This includes life insurance, TPD insurance, trauma insurance, and income replacement insurance.

He then told us about his daughter, who had twin babies, and who three years ago was diagnosed with breast cancer.  She has a high paying executive job, and the combination of her income replacement insurance and her trauma insurance meant the family had enough funds available to handle their mortgage payments and all the treatment that her condition required.  She lived in a large provincial town and full oncology treatment was only available 1000 kilometres away in the nearest capital city.

The good news is that the treatment appears to have worked, and she is now in remission.

Then John delivered the clincher.  “Imagine you’re in a comfortable retirement with a substantial nest egg and enjoying the fruits of all your hard work – how are you going to react when one of your children rings to tell you they’ve been diagnosed with a serious illness?  Are you going to tell them it’s up to them, or are you going to dig into your own savings to rescue them?”

Never have truer words been spoken.  Illness is something we all think is going to happen to somebody else and insurance, like making a will, is something that’s easy to put off.  It’s only when the problems start that we realise it’s too late to do anything about it.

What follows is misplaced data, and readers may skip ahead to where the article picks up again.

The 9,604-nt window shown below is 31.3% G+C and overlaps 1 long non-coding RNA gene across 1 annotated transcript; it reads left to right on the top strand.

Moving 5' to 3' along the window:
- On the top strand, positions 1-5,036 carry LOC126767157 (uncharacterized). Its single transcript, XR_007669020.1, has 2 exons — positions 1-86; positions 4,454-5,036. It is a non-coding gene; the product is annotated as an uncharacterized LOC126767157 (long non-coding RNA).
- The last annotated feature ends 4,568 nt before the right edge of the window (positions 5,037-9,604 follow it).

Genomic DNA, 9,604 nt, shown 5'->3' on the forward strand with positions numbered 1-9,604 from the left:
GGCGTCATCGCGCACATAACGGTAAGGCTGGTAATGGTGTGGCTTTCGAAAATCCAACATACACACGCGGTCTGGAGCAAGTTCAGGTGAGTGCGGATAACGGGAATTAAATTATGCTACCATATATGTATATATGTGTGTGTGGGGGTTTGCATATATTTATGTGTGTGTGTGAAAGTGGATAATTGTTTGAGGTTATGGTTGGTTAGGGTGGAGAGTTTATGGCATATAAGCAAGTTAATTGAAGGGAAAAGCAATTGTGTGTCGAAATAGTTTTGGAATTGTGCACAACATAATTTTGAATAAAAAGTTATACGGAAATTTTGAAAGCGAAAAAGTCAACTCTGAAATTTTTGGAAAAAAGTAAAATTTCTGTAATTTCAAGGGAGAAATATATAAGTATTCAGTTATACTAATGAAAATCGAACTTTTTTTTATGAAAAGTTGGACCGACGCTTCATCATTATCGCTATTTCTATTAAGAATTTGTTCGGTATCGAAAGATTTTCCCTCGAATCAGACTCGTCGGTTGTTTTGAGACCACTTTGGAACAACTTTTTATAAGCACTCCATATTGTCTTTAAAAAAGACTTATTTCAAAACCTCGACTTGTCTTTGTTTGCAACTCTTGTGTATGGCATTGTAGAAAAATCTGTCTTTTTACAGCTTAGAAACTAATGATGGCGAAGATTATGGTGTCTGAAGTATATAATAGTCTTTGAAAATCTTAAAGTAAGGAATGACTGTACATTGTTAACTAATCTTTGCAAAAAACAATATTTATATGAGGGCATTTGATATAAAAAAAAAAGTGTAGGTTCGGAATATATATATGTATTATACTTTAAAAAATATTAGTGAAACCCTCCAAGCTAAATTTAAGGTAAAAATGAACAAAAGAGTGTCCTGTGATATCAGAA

John concluded, “A serious illness is bad enough, but if one partner dies, or is permanently incapacitated, the surviving partner may be unable to continue at work and care for the children at the same time.  If that happened, it may be the grandparents who end up taking care of the children.” 

Getting your children to take out sufficient insurance is an important and emotive matter, and one that is never over in a single conversation, which is why it’s important to involve your financial adviser.  Often, premium affordability is a stumbling block but life and TPD premiums can come from their super.  Income protection premiums are tax deductible – only trauma cover premiums have to come from post-tax dollars.

 27April 2015

The prize for the stupidest idea of the week must go to Treasurer Joe Hockey for his suggestion that first home buyers should be allowed to access part of their superannuation for a house deposit.

Not only would it drive up house prices, the plan has two other major faults: it ignores the true cost of home ownership and it subverts the purpose of superannuation.

Certainly, falling interest rates have reduced the gap between owning and renting but owning is still considerably dearer than renting.